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Wide world

Obesity is no longer a North American issue

If you have any money stuffed under your mattress you’re afraid to invest in the high tech economy, you might want to think about investing in commodities – i.e. sugar and cotton. The world is gaining weight on high calorie, high fat diets, and hundreds of millions of people are going to need bigger pants.

According the International Obesity Task Force (IOTF), the proactive wing of the International Association for the Study of Obesity, there are over 300 million obese people on this planet, and that number is expected to continue to climb through the first part of the 21 st century. Obesity rates have more than doubled in some countries since obesity was first recognized as a disease a half century ago. And, according the World Health Organization, there are now more obese people (8.2 per cent) on the planet than underweight people (5.8 per cent).

In 1999, the University of Laval in Quebec compiled regional statistics on obesity from around the world, compiling data on what the IOTF is calling the "Millennium Disease," and a "Global Epidemic."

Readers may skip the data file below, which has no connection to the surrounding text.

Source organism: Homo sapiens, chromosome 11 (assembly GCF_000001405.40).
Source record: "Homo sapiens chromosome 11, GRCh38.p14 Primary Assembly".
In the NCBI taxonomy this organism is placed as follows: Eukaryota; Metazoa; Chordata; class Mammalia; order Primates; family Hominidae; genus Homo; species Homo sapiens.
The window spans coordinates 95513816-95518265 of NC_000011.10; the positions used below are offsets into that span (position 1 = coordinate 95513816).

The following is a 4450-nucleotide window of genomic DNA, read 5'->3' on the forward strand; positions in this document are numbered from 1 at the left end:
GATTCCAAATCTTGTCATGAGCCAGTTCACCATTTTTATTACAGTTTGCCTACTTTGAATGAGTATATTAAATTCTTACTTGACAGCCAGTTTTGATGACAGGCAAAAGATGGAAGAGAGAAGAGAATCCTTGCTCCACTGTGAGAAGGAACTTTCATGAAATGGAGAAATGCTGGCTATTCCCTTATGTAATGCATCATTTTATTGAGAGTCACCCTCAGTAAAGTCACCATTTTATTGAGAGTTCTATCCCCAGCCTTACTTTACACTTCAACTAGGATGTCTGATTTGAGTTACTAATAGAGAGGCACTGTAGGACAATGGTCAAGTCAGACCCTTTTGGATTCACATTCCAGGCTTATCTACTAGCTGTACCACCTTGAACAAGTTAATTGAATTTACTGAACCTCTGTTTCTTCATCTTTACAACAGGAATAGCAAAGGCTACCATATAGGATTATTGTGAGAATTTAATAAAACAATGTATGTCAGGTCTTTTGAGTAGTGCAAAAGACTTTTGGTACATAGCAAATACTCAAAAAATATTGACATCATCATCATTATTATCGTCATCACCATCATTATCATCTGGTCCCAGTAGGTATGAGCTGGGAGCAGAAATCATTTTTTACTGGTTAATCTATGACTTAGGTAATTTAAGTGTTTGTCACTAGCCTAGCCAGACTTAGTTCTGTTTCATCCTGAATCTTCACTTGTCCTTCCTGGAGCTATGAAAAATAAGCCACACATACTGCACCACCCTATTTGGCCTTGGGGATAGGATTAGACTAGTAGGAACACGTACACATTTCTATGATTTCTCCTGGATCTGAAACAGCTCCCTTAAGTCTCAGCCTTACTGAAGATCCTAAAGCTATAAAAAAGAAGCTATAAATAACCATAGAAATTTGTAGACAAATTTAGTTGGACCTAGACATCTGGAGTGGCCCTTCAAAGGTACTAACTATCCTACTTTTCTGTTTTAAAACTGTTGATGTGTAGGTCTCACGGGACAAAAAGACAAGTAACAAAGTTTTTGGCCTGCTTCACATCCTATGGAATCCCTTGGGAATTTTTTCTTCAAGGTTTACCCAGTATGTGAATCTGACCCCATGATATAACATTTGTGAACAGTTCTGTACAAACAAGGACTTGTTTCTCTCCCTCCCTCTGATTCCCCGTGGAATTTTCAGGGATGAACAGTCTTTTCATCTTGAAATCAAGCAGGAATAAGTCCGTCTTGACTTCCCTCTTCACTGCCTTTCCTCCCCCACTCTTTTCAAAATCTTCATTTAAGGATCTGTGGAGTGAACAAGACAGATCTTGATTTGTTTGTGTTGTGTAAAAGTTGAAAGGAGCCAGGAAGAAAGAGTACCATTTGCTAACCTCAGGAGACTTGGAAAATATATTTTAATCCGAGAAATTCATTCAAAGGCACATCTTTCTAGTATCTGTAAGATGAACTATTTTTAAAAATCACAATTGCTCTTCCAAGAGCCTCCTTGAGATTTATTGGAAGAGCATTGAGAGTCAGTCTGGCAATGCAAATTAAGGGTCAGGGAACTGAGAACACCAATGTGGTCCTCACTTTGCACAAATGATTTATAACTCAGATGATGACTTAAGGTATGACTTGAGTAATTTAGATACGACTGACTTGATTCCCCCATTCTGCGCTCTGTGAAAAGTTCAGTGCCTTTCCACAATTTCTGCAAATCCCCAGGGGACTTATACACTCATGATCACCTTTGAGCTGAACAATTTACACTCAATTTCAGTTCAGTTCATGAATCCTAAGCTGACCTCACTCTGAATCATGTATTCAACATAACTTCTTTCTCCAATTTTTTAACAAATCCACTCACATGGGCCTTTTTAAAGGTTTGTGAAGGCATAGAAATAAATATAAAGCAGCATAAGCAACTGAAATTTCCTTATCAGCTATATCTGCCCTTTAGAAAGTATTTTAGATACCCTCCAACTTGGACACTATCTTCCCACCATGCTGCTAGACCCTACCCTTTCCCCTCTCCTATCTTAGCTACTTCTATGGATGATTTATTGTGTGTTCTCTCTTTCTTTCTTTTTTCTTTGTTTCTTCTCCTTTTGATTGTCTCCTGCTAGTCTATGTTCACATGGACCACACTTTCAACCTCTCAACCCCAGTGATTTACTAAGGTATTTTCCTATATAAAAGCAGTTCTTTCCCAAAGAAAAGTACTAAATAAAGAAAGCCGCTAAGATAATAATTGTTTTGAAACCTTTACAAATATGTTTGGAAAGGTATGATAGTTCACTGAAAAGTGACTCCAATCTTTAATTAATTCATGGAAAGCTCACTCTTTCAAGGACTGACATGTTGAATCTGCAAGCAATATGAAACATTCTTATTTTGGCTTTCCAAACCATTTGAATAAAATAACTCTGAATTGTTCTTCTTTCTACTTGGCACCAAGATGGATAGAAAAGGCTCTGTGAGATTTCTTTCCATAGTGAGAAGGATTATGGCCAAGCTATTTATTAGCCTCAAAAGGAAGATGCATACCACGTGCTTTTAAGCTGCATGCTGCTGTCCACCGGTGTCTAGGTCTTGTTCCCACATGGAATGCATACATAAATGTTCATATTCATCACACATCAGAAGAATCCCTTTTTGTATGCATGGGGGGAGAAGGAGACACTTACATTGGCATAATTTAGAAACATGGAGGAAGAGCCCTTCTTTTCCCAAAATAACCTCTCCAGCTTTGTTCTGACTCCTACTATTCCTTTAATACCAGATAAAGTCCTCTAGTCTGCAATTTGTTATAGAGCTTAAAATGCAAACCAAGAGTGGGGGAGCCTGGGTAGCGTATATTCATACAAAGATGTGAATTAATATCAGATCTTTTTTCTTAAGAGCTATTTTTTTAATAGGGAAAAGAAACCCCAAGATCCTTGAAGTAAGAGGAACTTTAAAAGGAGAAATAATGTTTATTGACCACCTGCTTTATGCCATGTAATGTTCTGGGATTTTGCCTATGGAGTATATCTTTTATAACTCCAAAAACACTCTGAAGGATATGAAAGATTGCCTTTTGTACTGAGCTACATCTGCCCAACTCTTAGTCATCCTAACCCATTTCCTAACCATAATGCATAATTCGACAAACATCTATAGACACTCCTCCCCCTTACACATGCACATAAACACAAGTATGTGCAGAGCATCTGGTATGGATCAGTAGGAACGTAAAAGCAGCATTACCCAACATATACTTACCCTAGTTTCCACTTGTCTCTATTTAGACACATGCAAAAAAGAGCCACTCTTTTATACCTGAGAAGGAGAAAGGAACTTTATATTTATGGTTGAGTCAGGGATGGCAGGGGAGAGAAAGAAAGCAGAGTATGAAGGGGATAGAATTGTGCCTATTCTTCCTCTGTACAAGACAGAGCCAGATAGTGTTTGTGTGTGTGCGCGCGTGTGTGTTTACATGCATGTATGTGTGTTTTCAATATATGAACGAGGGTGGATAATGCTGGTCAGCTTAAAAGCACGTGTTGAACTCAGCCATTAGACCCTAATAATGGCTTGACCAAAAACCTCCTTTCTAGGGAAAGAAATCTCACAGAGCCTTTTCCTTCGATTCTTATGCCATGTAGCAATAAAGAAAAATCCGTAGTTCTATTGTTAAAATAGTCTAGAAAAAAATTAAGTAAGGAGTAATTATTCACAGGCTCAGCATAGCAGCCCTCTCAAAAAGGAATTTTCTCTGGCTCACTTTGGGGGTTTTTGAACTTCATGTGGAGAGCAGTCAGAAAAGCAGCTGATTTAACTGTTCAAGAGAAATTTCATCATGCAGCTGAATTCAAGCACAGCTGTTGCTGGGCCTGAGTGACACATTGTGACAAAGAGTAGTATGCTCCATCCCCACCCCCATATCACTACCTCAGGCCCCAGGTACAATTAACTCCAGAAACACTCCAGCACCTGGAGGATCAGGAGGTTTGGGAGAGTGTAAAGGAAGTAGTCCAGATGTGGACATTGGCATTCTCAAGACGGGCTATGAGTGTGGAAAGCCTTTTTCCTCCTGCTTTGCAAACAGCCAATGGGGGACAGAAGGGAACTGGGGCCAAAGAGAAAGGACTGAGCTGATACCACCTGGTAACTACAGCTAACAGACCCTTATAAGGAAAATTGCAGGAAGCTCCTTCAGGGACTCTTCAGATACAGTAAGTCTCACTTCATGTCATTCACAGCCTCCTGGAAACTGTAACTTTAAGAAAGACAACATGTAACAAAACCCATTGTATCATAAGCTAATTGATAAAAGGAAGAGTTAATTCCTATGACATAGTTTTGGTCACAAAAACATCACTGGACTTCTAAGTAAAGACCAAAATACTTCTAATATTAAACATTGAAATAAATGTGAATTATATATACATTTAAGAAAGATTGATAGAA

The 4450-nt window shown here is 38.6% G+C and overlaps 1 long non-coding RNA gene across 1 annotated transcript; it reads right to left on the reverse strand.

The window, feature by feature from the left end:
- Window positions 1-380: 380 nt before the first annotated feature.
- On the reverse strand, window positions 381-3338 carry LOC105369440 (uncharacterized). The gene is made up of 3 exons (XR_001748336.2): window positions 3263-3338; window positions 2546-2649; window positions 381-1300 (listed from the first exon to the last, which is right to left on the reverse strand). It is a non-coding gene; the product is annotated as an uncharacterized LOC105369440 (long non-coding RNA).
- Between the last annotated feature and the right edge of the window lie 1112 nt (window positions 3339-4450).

The prevalence of obesity has increased between 10 and 50 per cent in European countries in the last 10 years alone. The most dramatic increase has been in the United Kingdom, where obesity rates have more than doubled since 1980. As a whole, the reported prevalence of obesity in Europe is 15 and 22 per cent for men and women respectively.

In Western Samoa, an estimated 77 per cent of all males are obese.

In the Republic of South Africa, approximately 44 per cent of all black women have caught the disease.

Between 1989 and 1992 – pre and post Berlin Wall – East German obesity rates for men and women between 25 and 74 have nearly doubled – from 13 and 21 per cent for men and women respectively, to 21 and 27 per cent.

In the U.S., 19.9 per cent of men and 24.9 per cent of women are obese.

In Canada the average is 13.5 per cent for men and women, but the number of overweight children has increased from 15 per cent in 1981 to 35.4 per cent in 1996. The prevalence of obese children has tripled over the same period, from 5 per cent in 1981 to 16.6 per cent for boys in 1996, and 5 per cent to 14.6 for girls in the same period – if the trend continues, we will have a higher per capita rate for obesity than the U.S. in the next 10 years.

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